Ananya Uddanti has been selling her homemade jewelry on Etsy since the COVID-19 pandemic of 2020. But she doesn’t do it for herself. The Little Rock Central High senior uses the proceeds from the sales to support the education of two girls who live in the same part of India where her parents were raised. The girls speak Telugu, a language that Ananya can read, write and speak as well, including on her regular Zoom meetings with the two girls. The whole experience is important, Ananya said, because of the personal connections and because she knows the girls wouldn’t have the same educational opportunities without being a part of the program that brought them all together. “I’ve always valued education and I understand how privileged I am to be able to receive that,” she said. When she’s not helping people across the globe, Ananya is pursuing her dream of becoming a doctor. She’s the top-ranked student of 531 in her class and will enroll in an eight-year medical program at Brown University and Brown Warren Alpert Medical School in the fall. Ananya has also published a paper on post-colonial south India and is looking forward to the unique curriculum at Brown. Ananya said she wants to use her education and passions to make change in the world in whatever way she can. “I don’t think when I started making jewelry that I thought I’d be able to sponsor education, but here we are,” she said. GC

2024 Arkansas Times Academic All-Star Riley Sanders

RILEY SANDERSAge: 18Hometown: WynneHigh School: Wynne High School Parents: Stephanie and Tom Sanders College plans: Emory University 

Riley Sanders has won a statewide medical competition and has always liked biology, so it makes sense that she wants to enter the medical field where she can try her hand at research. Riley has already seen the inside of a microbiology lab as part of clinicals for her medical lab class where she shadowed professionals working with culture samples, blood cultures and E. coli tests. Riley’s interest in the medical field is also evidenced by her work with Future Health Professionals. Riley won the organization’s statewide competition, which consisted of a 50-question test and performing one of 10 medical skills as directed by a judge. Riley’s work with sterile surgical gloves helped land her the competition’s top prize in medical assisting. It also happens to be where Riley sees herself in the future. “I definitely think health care is going to be where I have my career,” she said. Riley is the second-ranked student in her class of 171 at Wynne High School and her 1360 on the PSAT landed her a national award for high school students from rural areas. She is looking forward to continuing her education by majoring in biology at Emory University in Atlanta, which accepted her through Questbridge with a full-ride scholarship. Riley, who scored a 35 on the ACT, said she’s always been driven to learn new things and to get into a good college. “That’s always really motivated me,” she said. GC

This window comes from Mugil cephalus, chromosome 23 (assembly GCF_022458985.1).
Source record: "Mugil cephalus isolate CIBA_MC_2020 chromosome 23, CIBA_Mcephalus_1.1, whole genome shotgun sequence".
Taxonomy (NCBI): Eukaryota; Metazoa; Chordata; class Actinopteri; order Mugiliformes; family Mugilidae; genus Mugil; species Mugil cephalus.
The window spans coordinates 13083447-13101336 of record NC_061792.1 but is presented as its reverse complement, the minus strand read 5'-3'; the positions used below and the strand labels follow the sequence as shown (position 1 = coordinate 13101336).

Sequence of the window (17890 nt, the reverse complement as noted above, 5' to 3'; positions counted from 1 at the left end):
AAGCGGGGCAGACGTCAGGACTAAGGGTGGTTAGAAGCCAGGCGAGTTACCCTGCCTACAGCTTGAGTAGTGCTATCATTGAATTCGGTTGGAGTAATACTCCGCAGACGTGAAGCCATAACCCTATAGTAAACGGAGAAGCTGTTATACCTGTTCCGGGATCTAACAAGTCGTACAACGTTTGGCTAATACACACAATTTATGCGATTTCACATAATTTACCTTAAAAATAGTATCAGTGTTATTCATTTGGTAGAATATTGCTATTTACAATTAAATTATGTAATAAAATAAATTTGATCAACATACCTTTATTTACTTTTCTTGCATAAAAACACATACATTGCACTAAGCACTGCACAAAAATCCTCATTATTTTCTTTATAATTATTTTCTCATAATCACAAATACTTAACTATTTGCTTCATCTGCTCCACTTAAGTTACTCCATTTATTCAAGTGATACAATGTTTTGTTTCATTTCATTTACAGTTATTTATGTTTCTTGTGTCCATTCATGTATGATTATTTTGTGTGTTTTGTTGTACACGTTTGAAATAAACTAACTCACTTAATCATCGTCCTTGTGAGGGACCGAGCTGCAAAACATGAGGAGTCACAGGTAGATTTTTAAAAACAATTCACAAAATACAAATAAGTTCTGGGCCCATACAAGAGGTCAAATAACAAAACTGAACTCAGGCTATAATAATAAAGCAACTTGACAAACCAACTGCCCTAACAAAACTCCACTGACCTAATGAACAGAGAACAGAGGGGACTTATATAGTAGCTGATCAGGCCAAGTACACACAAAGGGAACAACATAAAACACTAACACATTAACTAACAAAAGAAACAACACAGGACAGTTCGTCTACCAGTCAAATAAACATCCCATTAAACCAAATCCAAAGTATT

2024 Arkansas Times Academic All-Star Daniel Schwammlein

DANIEL SCHWAMMLEINAge: 18Hometown: FayettevilleHigh School: Thaden SchoolParents: Jen and Brian SchwammleinCollege plans: Washington University